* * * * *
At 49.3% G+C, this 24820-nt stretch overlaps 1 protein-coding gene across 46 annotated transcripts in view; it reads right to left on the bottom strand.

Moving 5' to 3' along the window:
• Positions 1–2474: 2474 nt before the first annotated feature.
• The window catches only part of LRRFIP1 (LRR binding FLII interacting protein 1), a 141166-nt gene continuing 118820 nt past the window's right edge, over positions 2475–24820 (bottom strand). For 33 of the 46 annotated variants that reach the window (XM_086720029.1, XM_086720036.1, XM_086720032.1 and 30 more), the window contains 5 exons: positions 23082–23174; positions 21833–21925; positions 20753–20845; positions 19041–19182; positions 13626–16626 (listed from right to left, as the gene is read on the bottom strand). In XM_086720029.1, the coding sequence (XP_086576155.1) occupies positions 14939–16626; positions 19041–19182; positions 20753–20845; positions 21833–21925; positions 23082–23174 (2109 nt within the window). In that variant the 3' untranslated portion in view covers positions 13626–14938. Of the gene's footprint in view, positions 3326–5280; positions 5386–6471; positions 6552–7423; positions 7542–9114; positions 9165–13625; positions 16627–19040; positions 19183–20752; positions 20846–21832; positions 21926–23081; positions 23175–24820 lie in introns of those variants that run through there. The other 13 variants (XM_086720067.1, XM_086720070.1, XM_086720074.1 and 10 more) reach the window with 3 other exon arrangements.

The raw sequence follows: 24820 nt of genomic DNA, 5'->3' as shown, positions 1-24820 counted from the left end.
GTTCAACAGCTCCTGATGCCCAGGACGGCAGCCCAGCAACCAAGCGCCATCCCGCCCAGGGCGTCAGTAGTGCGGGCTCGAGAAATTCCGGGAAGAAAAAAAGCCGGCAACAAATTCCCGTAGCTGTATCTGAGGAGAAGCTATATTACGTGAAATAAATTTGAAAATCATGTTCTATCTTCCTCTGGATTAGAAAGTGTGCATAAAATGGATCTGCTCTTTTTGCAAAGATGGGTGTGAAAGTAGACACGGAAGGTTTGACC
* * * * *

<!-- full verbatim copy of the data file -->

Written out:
At 49.3% G+C, this 24820-nt stretch overlaps 1 protein-coding gene across 46 annotated transcripts in view; it reads right to left on the bottom strand.

Moving 5' to 3' along the window:
• Positions 1–2474: 2474 nt before the first annotated feature.
• The window catches only part of LRRFIP1 (LRR binding FLII interacting protein 1), a 141166-nt gene continuing 118820 nt past the window's right edge, over positions 2475–24820 (bottom strand). For 33 of the 46 annotated variants that reach the window (XM_086720029.1, XM_086720036.1, XM_086720032.1 and 30 more), the window contains 5 exons: positions 23082–23174; positions 21833–21925; positions 20753–20845; positions 19041–19182; positions 13626–16626 (listed from right to left, as the gene is read on the bottom strand). In XM_086720029.1, the coding sequence (XP_086576155.1) occupies positions 14939–16626; positions 19041–19182; positions 20753–20845; positions 21833–21925; positions 23082–23174 (2109 nt within the window). In that variant the 3' untranslated portion in view covers positions 13626–14938. Of the gene's footprint in view, positions 3326–5280; positions 5386–6471; positions 6552–7423; positions 7542–9114; positions 9165–13625; positions 16627–19040; positions 19183–20752; positions 20846–21832; positions 21926–23081; positions 23175–24820 lie in introns of those variants that run through there. The other 13 variants (XM_086720067.1, XM_086720070.1, XM_086720074.1 and 10 more) reach the window with 3 other exon arrangements.

The raw sequence follows: 24820 nt of genomic DNA, 5'->3' as shown, positions 1-24820 counted from the left end.
GTTCAACAGCTCCTGATGCCCAGGACGGCAGCCCAGCAACCAAGCGCCATCCCGCCCAGGGCGTCAGTAGTGCGGGCTCGAGAAATTCCGGGAAGAAAAAAAGCCGGCAACAAATTCCCGTAGCTGTATCTGAGGAGAAGCTATATTACGTGAAATAAATTTGAAAATCATGTTCTATCTTCCTCTGGATTAGAAAGTGTGCATAAAATGGATCTGCTCTTTTTGCAAAGATGGGTGTGAAAGTAGACACGGAAGGTTTGACC